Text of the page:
Having recently been involved in the editing of a trilingual collection of essays on translation, I have been thinking about translation and its role in the internationalisation of disciplines. Researchers don't generally have budgets for translation, so if you don't speak a particular language, and a monograph or article has been written on that language in one of your research specialisms, then tough luck. This is a problem that was recently flagged up by the British Academy, which is, understandably, concerned that UK research will become insular as generations of researchers with limited foreign language skills set the agenda for what research should be doing. According to the British Academy's Language Matters position paper, another likely outcome is that international research will be carried out by researchers from elsewhere, who can offer the language skills UK graduates are short of. This affects the employability and competitiveness of UK researchers.
Let's hope that more can be done to enhance the language skills of British researchers in all disciplines. Meanwhile, since researchers can't speak all languages, translation also has a role to play. Abstracts in lingua francas like English and French, already standard in many journals, help to indicate whether an article might be worth translating. Machine translation is unlikely to produce usable results, but the possibility of running an electronic copy of a publication through machine translation software to discover whether it is worth finding funding to get it translated, or worth commissioning a translation of it for a journal, is attractive.
I was interested to come across several different approaches to this problem recently. The Handbook of Translation Studies published by John Benjamins invites translations of its content, which should be submitted to the editors. Translations in Arabic, Chinese, French, Japanese, German, Portuguese, and Spanish of English language originals already uploaded online can be submitted for consideration and, upon acceptance, may be added to the online edition.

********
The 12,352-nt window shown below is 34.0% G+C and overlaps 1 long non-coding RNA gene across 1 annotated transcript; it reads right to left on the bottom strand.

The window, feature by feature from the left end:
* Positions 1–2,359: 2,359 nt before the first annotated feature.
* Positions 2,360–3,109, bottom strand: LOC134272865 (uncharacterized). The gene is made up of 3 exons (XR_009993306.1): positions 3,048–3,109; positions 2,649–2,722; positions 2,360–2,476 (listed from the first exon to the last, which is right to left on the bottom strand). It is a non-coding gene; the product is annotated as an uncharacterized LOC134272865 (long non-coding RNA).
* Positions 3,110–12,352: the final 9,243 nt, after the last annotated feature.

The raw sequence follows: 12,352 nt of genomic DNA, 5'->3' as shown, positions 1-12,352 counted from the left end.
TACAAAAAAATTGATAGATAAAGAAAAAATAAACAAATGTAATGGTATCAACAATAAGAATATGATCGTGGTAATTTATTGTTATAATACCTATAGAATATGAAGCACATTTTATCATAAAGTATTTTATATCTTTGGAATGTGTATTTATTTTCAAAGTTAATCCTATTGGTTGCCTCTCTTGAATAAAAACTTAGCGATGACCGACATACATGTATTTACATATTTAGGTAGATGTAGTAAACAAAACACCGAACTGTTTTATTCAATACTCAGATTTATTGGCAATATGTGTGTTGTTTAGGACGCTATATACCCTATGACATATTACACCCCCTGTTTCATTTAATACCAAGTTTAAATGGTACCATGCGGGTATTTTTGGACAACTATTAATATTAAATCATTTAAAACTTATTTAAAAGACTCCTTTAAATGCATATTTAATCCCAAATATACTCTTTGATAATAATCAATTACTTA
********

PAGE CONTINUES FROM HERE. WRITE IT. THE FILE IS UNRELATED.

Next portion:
The Translation Committee of the SCMS (Society for Cinema and Media Studies) instituted a Translation Gallery of film and media publications which SCMS members would like to see translated (the page seems to have disappeared in the recent revamp of the SCMS site but I'll post it if and when it reappears).
The OAH (Organisation of American Historians) funds the David Thelen Award each year for articles published in the field in a language other than English. The prize-winning article is then translated and published in The Journal of American History. This seems a really good initiative, and one that could usefully be taken up by other scholarly associations as well. (It's just a pity that the published translation seem to be have been translated by magic - no translators are named, and no reference seems to be made in the journal to the translated status of the articles).
The European Society for Translation Studies (EST) has recently been discussing a grant initiative to promote translation within TS, and we'd be interested to hear comments on this too.